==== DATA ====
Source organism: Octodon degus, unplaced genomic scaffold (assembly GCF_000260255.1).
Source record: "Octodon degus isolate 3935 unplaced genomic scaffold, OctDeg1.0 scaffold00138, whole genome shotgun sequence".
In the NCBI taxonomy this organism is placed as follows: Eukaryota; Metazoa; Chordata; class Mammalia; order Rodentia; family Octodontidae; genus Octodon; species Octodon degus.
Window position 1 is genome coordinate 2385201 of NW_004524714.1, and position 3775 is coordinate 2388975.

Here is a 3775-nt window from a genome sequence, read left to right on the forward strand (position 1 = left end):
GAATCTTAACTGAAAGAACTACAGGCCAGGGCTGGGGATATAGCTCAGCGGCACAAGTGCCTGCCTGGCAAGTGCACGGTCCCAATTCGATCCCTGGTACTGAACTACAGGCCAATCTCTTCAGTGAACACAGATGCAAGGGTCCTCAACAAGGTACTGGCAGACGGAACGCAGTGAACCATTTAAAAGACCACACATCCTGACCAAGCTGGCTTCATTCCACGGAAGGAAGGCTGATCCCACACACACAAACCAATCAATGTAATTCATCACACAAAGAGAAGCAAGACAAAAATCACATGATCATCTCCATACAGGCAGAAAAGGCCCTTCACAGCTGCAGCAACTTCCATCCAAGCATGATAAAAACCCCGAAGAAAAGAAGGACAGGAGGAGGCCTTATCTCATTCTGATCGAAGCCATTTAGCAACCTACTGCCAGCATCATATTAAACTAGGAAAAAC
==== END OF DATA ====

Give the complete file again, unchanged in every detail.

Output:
Source organism: Octodon degus, unplaced genomic scaffold (assembly GCF_000260255.1).
Source record: "Octodon degus isolate 3935 unplaced genomic scaffold, OctDeg1.0 scaffold00138, whole genome shotgun sequence".
In the NCBI taxonomy this organism is placed as follows: Eukaryota; Metazoa; Chordata; class Mammalia; order Rodentia; family Octodontidae; genus Octodon; species Octodon degus.
Window position 1 is genome coordinate 2385201 of NW_004524714.1, and position 3775 is coordinate 2388975.

Here is a 3775-nt window from a genome sequence, read left to right on the forward strand (position 1 = left end):
GAATCTTAACTGAAAGAACTACAGGCCAGGGCTGGGGATATAGCTCAGCGGCACAAGTGCCTGCCTGGCAAGTGCACGGTCCCAATTCGATCCCTGGTACTGAACTACAGGCCAATCTCTTCAGTGAACACAGATGCAAGGGTCCTCAACAAGGTACTGGCAGACGGAACGCAGTGAACCATTTAAAAGACCACACATCCTGACCAAGCTGGCTTCATTCCACGGAAGGAAGGCTGATCCCACACACACAAACCAATCAATGTAATTCATCACACAAAGAGAAGCAAGACAAAAATCACATGATCATCTCCATACAGGCAGAAAAGGCCCTTCACAGCTGCAGCAACTTCCATCCAAGCATGATAAAAACCCCGAAGAAAAGAAGGACAGGAGGAGGCCTTATCTCATTCTGATCGAAGCCATTTAGCAACCTACTGCCAGCATCATATTAAACTAGGAAAAAC